I had a busy day today! I spent the morning working on my Python course over at Codecademy. I finished going through the “review” material from when I previously completed the first few lessons and got into new stuff–which meant actually writing code! That was exciting. I made a (very rudimentary) Battleship game, and it worked with only a few issues to be debugged, so good for me. I’m at 61% through the course now, so a couple more sessions should finish it up.
After a busy interlude of running errands and finally getting to the gym for the first time in weeks, I dove back into Tipler and Mosca. I’m on to Part III now, and I covered the first two chapters: Temperature and the Kinetic Theory of Gases and Heat and the First Law of Thermodynamics. This is pretty familiar territory for me, since thermodynamics composed a large part of my Navy nuclear studies, but it’s also a somewhat tricky topic. Will I ever understand the equipartition theorem on a deep level? Ah, well, I shall have to be content with being semi-able to apply it for now.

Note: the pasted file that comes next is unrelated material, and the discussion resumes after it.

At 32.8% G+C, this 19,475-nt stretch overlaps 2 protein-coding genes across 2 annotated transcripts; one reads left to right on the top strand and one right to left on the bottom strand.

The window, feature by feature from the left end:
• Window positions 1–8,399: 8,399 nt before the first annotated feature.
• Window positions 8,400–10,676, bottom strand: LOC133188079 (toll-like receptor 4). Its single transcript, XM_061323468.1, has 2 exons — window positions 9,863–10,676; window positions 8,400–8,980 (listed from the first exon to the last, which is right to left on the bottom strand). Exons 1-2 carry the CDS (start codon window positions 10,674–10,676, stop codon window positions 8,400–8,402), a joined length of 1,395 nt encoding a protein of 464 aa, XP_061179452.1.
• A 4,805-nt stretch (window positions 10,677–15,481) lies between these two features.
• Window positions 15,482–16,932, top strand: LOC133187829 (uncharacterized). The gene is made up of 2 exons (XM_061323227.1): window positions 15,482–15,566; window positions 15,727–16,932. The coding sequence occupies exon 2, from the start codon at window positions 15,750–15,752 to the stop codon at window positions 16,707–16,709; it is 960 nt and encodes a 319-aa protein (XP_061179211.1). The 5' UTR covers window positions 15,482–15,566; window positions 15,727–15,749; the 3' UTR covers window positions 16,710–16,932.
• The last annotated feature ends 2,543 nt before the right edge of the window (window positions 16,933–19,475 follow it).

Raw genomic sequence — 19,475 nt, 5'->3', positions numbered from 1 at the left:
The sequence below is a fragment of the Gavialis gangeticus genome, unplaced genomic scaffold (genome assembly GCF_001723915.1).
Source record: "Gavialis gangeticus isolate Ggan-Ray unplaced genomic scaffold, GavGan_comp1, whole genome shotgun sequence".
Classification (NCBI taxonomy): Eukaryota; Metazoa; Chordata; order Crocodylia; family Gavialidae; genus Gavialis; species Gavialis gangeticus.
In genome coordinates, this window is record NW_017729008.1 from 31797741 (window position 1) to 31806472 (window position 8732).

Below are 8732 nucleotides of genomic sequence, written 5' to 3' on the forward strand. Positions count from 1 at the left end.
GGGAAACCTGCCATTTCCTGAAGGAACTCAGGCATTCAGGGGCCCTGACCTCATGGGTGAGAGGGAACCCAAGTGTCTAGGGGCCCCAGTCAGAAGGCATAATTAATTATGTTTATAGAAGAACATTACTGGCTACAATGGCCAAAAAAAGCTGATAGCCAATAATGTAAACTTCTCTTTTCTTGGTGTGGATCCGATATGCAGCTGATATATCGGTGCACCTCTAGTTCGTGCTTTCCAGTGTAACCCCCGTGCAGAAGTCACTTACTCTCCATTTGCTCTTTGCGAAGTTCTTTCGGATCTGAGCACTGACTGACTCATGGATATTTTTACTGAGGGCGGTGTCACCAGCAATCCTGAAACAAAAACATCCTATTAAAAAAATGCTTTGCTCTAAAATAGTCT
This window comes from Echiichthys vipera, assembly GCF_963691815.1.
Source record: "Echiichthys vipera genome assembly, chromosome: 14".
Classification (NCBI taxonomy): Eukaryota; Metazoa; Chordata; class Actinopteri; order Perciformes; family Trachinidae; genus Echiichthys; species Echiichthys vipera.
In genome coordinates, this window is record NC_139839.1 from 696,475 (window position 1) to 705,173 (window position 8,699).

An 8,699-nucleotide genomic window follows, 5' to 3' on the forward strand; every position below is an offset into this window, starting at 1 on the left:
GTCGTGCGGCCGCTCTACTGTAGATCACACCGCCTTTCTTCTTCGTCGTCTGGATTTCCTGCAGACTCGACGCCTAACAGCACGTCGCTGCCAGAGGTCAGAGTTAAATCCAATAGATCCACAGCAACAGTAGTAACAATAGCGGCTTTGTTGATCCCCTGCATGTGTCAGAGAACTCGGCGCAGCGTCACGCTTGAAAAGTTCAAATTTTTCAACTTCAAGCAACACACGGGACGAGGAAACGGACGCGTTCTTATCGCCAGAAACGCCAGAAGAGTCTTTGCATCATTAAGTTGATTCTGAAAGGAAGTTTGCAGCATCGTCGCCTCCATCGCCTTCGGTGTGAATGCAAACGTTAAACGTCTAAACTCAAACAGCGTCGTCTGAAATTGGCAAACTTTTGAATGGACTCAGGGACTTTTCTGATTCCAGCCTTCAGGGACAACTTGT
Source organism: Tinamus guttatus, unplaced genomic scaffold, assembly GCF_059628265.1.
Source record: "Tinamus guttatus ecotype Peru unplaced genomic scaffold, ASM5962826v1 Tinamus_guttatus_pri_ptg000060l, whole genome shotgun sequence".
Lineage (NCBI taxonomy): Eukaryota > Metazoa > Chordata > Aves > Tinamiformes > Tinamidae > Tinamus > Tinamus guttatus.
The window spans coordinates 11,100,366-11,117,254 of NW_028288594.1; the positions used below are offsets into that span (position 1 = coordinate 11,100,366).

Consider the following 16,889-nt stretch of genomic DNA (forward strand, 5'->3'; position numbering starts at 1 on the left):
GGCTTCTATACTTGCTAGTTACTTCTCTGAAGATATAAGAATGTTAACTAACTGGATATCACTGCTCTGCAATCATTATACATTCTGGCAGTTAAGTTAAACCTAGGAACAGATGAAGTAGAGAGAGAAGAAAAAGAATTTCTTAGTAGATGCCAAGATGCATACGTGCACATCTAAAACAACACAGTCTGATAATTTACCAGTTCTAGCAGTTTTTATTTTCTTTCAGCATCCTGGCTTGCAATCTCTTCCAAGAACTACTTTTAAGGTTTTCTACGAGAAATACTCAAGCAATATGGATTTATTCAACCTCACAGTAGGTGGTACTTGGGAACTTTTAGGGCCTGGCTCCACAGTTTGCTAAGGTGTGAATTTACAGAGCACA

Had a talk with my boyfriend this afternoon about whether I’m overdoing it or worrying too much about being prepared for school. I know he is a bit surprised I’m not relaxing more during my time off, but I think this is important. My fellow incoming students are all bright people (will admit I initially typed “kids” there), coming right out of undergrad, from prestigious universities. I was pretty good at physics back in my day, but the rust from the intervening years is very, very real. I want to be able to do quality research as soon as possible, and that means having the basics down, not struggling to remember the zeroth law of thermodynamics. I don’t think I will regret any of my self-study. Besides, I enjoy it!
Today’s fun “new” fact: The rms speed of hydrogen molecules is about 17% of the earth’s escape speed (11.2 km/s), which is (simplistically) why the atmosphere doesn’t retain hydrogen. The molecules eventually all just rocket off into space! This is a sort of duh fact, but one I hadn’t thought about in a while, and I think it is very cool. It’s also hugely relevant for me, as planetary atmospheres is a big component of the exoplanet field right now!